In addition, remarkable full-color illustrations vividly and accurately depict bats within the ecosystems that support their survival. Range maps and additional bat facts are also included.
This nonfiction picture book is part of a prize-winning series designed to inform young readers about a wide range of environmental issues and to present ways people can help protect animals and their natural habitats. A classroom favorite, this book is perfect for budding scientists, environmentalists, and nature lovers.
In clear and compelling language, Melissa Stewart showcases twelve North American butterflies—from the familiar eastern tiger swallowtail to the rare Palos Verdes blue butterfly—and the ecosystems that support their survival.
The simple narrative states the dangers that each of these butterfly populations face, and informative sidebars describe the efforts of people to save them. Featuring glorious full-color illustrations by Higgins Bond and range maps for each butterfly, this book is perfect for aspiring entomologists and conservationists.
This nonfiction picture book is one of the six titles in the prize-winning A Place for... series, a collection that opens readers' minds to a wide range of environmental issues and shows how humans are striving to protect animals and their natural habitats.
In simple yet compelling language, Melissa Stewart showcases twelve North American birds, from the familiar eastern bluebird to the rare Kirtland's warbler. Her clear narrative shows the threats these birds face, and informative sidebars describe a wide variety of efforts to save them.
In addition, remarkable full-color illustrations vividly and accurately depict the birds within the ecosystems that support their survival. Range maps and additional bird facts are also included.
This nonfiction picture book is part of the prize-winning A Place for... series designed to inform young readers about a wide range of environmental issues and to present ways people can help protect animals and their natural habitats. An ideal choice for young birders, scientists, environmentalists, and nature lovers.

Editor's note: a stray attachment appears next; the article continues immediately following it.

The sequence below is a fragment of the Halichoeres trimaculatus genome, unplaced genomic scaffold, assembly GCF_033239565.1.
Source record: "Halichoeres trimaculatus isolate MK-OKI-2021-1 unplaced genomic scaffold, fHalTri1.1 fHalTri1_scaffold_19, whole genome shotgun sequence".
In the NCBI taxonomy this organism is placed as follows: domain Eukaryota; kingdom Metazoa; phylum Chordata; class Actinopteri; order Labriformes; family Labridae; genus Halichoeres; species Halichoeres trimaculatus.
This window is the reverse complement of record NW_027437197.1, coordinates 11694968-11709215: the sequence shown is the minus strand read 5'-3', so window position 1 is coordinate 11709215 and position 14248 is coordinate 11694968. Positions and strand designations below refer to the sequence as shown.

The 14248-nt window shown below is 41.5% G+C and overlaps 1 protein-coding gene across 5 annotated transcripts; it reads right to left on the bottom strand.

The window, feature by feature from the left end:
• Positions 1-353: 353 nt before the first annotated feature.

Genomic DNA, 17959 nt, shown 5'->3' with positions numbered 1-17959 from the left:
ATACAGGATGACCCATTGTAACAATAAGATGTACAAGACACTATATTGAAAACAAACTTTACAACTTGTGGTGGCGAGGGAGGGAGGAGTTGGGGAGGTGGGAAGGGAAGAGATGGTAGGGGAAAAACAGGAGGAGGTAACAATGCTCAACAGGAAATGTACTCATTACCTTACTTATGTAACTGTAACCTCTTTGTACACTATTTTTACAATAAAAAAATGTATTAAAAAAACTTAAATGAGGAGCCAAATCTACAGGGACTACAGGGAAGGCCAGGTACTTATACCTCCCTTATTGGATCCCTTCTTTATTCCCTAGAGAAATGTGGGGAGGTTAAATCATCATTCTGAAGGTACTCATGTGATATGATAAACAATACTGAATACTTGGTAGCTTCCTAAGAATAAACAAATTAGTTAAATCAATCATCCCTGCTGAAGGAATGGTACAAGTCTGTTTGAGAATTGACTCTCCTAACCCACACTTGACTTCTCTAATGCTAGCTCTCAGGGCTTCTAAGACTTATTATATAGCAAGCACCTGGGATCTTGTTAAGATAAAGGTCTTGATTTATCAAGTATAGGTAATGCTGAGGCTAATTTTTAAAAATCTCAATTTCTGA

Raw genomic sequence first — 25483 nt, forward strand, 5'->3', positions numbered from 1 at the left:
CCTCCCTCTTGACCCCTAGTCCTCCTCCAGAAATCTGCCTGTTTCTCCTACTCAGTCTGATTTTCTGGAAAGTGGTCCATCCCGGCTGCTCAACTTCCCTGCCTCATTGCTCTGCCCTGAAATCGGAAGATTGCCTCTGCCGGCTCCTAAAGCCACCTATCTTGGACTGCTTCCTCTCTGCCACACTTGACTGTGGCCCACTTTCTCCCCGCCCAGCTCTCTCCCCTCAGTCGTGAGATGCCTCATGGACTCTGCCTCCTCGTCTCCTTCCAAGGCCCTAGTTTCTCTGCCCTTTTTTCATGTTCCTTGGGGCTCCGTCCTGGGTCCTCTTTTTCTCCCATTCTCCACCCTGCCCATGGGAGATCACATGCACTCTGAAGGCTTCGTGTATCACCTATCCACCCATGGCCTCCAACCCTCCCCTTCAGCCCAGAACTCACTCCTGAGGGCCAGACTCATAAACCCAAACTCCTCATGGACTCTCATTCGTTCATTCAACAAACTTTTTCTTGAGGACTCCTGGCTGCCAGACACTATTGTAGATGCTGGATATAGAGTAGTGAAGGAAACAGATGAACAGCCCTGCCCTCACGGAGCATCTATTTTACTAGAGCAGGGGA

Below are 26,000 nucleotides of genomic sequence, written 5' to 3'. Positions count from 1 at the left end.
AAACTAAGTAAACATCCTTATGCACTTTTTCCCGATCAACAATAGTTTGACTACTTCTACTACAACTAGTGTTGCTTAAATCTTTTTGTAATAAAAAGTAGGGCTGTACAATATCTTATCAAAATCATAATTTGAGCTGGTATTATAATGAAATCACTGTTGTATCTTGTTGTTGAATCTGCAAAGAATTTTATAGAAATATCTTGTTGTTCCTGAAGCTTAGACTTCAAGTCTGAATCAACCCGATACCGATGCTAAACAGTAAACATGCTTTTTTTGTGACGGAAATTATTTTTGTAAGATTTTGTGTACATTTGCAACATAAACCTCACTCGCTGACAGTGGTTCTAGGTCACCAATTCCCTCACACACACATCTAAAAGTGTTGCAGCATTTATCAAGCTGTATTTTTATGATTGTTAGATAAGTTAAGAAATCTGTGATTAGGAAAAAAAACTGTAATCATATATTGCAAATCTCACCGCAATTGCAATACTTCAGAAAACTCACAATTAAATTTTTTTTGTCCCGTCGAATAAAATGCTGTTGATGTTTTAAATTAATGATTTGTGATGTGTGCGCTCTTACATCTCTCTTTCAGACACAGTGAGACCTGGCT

Pee-ew! Should the stinky, skunklike zorilla take a bath? And should the slowpoke Galápagos tortoise get a move on? Everyone knows "cool" animals like elephants and cheetahs, but you should meet these lesser-known creatures that have amazing, creative means of survival! Written with a lively, playful voice, this book introduces young readers to a variety of animal "underdogs" and explains how characteristics that might seem like weaknesses are critical for finding food and staying safe in an eat-or-be-eaten world.
Along with her engaging animal facts, Stewart weaves in a gentle message of understanding and celebrating differences. Stephanie Laberis's bright, humorous, and scientifically accurate illustrations add to the fun.
When the sun is shining brightly, people put on sunscreen or scurry inside to cool off. But how do wild animals react to the sizzling heat?
Journey from your neighborhood to a field where an earthworm loops its long body into a ball underground, to a desert where a jackrabbit loses heat through its oversized ears, to a wetland where a siren salamander burrows into the mud to stay cool, and to a seashore where a sea star hides in the shade of a seaweed mat.
Constance R. Bergum's glowing watercolors perfectly capture the wonder of a hot, sunny environment.
When snow falls, we go home where it is warm and safe. But what about all those animals out there in the forests and fields? What do they do when snow blankets the ground? Award-winning science writer Melissa Stewart offers a lyrical tour of a variety of habitats, providing young readers with vivid glimpses of animals as they live out the winter beneath the snow and ice. Constance R. Bergum's glowing watercolors perfectly capture the wonder and magic that can happen under the snow.
We go inside when the rain comes down, but where do animals go? This engaging book for young readers offers a first glimpse at how different animals in different habitats behave during a thunderstorm. Acclaimed children's nonfiction author Melissa Stewart takes a lyrical look at the behavior of animals in forests, fields, wetlands, and deserts and briefly describes how each creature interacts with its rained-soaked environment. Constance Bergum's soft watercolor paintings colorfully depict the animals and special features of each habitat.